Saturday, 29 September 2012

Video - Arctic Ice Melts to new Record Minimum


The Arctic ice cap has just started to re-freeze after reaching a historic minimum last week on 19th Sepetmber. An ice-free Arctic during summer-time is now a few years away at most, with untold consequences for our weather systems and the follow-on impact on our ability to live on the planet.

As well as the effect of cold melted ice on the milder sea water systems of the mid-Atlantic, bringing more extreme weather - hot and cold, wet and dry - to many parts of Europe and Britain, the decline in white ice will reduce the planet's albedo effect, which reflects much of the heat of the sun away from Earth. This will increase the rate of global warming even faster than now.

It also augurs extremely badly for many Arctic species' survival.

Thursday, 27 September 2012

Nothing Wrong...Really.. part 349

"If we do not exert the right of eating our neighbour, it is because we have other means of making good cheer"
                                                                                        - Voltaire, Candide, Chapter 16

Denial
Wisdom may not quite entirely lie with the gloomy; but the continued denial of global warming, not by scientists, but by a range of right-wing politicians and their profit-seeking corporate sponsors has reached Panglossian levels of delusion as, this year, more and more climate extremes are being reached and records broken. The results are devastating communities across the planet by fire and flood, severely damaging natural resources and pushing the price of food significantly upwards as the US grain belt is devastated by drought unprecedented in 80 years - just a year after Russia suffered similarly.

NASA, no left-wing conspiracy, has published charts this week showing how the summer ice melt in the Arctic has reached unprecedented levels: most observers are now expecting an ice-free Arctic in summertime by 2020 if not earlier. This is already affecting the weather in northern Europe, with increasing rainfall and gales as colder oceans whip up storms unknown in the region in human times. Yet again, the Gulf Stream "conveyor" which has traditionally kept Britain milder than similar areas at our geographic latitude, may be slowing as cooler northern waters, chilled by melting ice, drive the warmer waters and air from the south-west away.

Arctic summer ice 1984

Arctic ice cover last week
The NASA website can be accessed here

Yet, even at the highest levels of political life, climate change denial remains widespread: Republican Presidential candidate Mitt Romney has mocked President Obama's commitments to tackle global warming thus: "President Obama promised to slow the rise of the oceans and to heal the planet. My promise is to help you and your family."  His words deny the reality that should strike the heart of any loving parent stone cold - that, if not in their own lifetimes then certainly in the lifetimes of their children global warming, if unchecked, threatens to overwhelm our biosystems: their offspring may trade inaction now for a long, lingering farewell to any sort of civilised way of life.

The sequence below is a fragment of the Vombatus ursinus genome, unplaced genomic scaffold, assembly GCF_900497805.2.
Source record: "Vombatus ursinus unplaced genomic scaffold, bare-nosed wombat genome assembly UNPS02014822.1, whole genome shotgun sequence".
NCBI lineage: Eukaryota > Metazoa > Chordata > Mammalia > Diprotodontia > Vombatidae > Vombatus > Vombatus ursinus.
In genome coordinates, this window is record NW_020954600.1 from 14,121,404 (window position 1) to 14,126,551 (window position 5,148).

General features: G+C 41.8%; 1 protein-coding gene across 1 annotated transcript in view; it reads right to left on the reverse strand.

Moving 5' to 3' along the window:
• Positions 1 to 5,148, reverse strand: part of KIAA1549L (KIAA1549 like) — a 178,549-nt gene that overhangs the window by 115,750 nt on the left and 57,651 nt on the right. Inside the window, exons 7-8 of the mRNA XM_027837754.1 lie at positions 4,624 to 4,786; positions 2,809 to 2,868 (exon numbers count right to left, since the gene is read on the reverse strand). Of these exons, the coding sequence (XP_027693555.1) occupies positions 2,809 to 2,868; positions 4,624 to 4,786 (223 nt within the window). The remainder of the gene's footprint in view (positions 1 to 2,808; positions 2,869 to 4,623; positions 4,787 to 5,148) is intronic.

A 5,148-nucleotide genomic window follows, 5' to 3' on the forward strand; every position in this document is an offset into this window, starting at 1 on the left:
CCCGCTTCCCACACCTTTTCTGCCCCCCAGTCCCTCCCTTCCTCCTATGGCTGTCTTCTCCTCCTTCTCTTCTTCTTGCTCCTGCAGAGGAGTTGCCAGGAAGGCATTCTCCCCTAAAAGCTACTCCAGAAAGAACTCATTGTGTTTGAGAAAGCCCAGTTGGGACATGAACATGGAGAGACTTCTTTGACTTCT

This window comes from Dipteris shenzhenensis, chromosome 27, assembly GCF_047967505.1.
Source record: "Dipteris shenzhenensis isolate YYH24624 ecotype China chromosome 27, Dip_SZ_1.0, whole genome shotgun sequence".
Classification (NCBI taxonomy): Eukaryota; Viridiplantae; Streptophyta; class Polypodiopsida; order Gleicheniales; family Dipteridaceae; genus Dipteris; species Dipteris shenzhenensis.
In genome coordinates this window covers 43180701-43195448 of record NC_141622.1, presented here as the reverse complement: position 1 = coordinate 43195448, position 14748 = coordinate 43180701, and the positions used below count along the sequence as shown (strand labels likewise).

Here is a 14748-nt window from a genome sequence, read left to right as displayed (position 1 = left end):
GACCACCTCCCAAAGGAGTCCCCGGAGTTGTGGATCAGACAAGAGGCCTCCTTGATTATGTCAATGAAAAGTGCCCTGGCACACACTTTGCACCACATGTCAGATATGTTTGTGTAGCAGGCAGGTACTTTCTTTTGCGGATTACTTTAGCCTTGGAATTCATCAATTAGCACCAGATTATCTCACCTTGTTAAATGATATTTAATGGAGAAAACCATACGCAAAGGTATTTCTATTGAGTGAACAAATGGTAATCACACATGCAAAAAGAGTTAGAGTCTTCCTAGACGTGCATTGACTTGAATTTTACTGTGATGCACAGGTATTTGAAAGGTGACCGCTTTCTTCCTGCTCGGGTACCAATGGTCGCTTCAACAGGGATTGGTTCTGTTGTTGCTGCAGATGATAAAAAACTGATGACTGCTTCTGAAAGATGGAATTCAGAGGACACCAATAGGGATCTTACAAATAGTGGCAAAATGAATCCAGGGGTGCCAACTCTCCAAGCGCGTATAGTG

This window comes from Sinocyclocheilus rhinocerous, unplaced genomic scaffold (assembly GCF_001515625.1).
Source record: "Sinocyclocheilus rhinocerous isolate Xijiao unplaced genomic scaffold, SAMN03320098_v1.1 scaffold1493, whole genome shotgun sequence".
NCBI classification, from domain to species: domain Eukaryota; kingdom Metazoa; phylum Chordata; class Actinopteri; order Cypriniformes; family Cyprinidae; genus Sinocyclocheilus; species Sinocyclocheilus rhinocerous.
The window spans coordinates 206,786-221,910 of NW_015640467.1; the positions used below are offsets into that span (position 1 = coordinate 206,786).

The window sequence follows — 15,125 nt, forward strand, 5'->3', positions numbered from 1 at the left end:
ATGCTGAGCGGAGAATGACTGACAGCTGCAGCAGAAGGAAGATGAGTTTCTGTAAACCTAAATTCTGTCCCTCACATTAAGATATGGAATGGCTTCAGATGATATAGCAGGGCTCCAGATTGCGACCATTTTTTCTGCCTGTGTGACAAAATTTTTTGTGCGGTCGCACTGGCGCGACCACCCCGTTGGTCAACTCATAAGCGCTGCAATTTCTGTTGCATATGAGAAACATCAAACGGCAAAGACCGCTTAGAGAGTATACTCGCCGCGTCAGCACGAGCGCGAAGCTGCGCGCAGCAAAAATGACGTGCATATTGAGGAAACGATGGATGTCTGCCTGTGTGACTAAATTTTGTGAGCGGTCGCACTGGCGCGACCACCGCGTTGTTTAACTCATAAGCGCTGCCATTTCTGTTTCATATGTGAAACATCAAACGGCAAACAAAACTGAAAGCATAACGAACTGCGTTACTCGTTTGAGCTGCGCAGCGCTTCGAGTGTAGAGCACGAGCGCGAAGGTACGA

Yet Obama, for all his emissions of promises and commitments to curb carbon emissions has presided over a massive expansion in fracking for dirty coal and gas to the extent that the US is now energy independent for the first time and private investment in research and development of renewable sources of energy is plunging (more evidence of how the market system can not deliver truly green solutions). Carbon and other greenhouse gas emissions continue to rise unabated across the world.

And, behind all this, misinforming, misleading and ripping off the bewildered public, mass media continues to proselytise for us all carrying on as if nothing is wrong, as if the party never needs to stop - those who warn the house is on fire are decried as hair-shirted killjoys. As the ice cap melts across the Arctic, rather than sounding a global emergency, politicians from Putin to Palin and corporations from Moscow to Dallas are rubbing their oily palms with glee at the prospect of new fields of carbon energy opening up to them. 

In his satire, "Candide", 18th century French philosopher Voltaire has the main character reject the eternal optimism of his teacher's belief that the "all is for the best in the best of all worlds" somehow follows naturally - instead, we need to take responsibility and act ourselves: "we must cultivate our garden".